JB said...

@ Alexis:

You are too kind; I'm flattered you'd even consider it.
: )

Alexis Smolensk said...


Considering it? It's been bouncing around in my head since. Looking at the map, however, to keep everything organized, I think I'd have to start with northern Brazil and slowly work my way south. Sigh. I think it would be really fun to work on Brazil but it is HUGE and would take months. 'Course, I'm not running my game just now . . .

JB said...

@ Alexis:

Time is a precious commodity, but your time is, of course, your own. The jungles of Brazil would, of course, be a fantastic setting for adventures of the "lost world / hidden city" variety. I just wonder about the practicality for your campaign (how do you get the players across the Atlantic?). Then again, GOLD.

I just don't get the same charge out of cartography; probably because my own maps are so poor that I can't (for myself) justify the effort it takes for so small a return.

Dave Johnson said...

Kenya doesn't have D&D, but I found your blog by searching on Google for it, so there is a bit! There is some occasionally played in the expatriate community, as Nairobi is a big center for Embassies and foreign aid missions. Some Kenyans who went to school overseas might have picked it up, but with no local sellers, there really isn't a way to learn about it unless you are looking for it on the internet. And if you have never heard of it, you won't look for it...

A slightly larger community playing board games exists and you can get some of those games in local stores The Euro games have started selling well and are pushing Monopoly and Snakes and Ladders to the back of the shelves.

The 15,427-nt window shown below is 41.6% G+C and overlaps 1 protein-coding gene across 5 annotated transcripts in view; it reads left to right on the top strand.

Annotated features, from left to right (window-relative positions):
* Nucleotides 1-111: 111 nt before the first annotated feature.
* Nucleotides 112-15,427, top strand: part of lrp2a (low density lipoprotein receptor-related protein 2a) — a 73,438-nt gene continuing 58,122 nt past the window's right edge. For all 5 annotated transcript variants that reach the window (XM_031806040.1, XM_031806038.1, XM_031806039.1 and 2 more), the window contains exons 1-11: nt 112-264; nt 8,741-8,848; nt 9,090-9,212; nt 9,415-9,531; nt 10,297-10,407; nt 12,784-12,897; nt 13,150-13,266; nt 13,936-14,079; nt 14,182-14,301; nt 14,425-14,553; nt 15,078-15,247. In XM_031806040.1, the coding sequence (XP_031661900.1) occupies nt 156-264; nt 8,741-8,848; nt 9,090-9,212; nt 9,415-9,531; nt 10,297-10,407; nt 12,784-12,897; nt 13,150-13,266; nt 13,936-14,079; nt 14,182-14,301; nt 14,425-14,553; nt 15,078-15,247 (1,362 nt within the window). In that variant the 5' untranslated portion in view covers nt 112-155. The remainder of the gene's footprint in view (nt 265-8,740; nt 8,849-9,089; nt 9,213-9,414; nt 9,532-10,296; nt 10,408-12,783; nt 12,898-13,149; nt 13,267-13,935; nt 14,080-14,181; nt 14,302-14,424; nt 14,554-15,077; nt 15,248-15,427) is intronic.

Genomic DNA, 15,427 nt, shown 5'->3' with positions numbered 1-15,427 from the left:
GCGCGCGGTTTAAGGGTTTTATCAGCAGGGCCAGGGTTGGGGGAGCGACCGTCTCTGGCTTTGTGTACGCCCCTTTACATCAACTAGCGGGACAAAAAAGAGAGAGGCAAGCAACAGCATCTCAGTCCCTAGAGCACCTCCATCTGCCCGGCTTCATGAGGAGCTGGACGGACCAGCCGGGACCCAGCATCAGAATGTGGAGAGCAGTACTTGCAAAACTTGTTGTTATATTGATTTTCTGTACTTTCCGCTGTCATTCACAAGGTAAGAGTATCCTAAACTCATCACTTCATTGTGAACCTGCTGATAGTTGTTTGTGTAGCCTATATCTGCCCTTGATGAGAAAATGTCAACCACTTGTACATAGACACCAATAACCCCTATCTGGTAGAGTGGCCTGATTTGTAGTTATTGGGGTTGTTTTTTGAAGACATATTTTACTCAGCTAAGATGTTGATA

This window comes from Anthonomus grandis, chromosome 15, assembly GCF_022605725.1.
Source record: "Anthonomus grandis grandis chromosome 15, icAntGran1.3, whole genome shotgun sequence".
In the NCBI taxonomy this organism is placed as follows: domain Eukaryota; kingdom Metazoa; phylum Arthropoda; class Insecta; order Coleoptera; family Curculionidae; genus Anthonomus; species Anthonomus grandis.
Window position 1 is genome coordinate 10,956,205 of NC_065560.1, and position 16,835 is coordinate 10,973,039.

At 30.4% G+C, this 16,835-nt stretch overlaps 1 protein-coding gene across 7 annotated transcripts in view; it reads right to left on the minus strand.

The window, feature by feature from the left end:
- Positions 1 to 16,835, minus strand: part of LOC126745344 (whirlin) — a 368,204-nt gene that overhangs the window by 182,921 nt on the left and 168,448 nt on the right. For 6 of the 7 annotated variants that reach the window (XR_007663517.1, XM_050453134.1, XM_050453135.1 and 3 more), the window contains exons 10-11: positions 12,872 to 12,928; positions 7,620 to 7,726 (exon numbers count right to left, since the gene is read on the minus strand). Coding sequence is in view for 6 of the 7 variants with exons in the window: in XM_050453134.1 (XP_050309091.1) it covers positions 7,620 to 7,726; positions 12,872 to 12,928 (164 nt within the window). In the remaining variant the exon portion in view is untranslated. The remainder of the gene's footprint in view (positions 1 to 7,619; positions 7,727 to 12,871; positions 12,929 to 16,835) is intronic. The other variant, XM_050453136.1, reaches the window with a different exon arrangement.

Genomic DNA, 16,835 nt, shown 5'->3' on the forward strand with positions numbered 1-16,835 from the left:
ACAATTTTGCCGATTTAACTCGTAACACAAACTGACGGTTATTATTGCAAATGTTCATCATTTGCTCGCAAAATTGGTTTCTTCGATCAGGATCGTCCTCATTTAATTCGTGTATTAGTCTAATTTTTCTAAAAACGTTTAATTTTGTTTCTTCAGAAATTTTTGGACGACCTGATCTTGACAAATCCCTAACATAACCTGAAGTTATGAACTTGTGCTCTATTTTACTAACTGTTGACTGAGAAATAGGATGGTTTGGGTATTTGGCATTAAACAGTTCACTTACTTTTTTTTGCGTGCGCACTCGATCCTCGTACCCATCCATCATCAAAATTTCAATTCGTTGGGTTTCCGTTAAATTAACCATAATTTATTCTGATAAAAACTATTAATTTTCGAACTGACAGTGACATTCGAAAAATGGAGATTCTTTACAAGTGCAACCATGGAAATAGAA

Anyway, since it is 11 AM on a work/school day, I would say the answer to your question "How many people are playing D&D in Kenya right now?" is zero. However, there is one person taking a coffee break from work in Nairobi writing about it.

Silberman said...


I'm not at all familiar with the MS Publisher format; do the native files for your maps have distinct layers or groups for terrain, cities, roads, etc. so that, for instance, all of the place names could be quickly hidden at once? Or is each name and line a distinct object that needs to be selected and manipulated by itself? I'm working on a Magna Graecia setting, and I've already got the .png files of your Italy, Greece and Anatolia maps on my hard drive, but having just the terrain features, stripped of 17th-century-specific elements would be an amazing leg up.

Alexis Smolensk said...


Each name and line is a distinct object. I'd be happy to send you the publisher files for a small donation ($5 each), if you want to contact me by email.

Silberman said...

Very reasonable. Done. I emailed you at the address.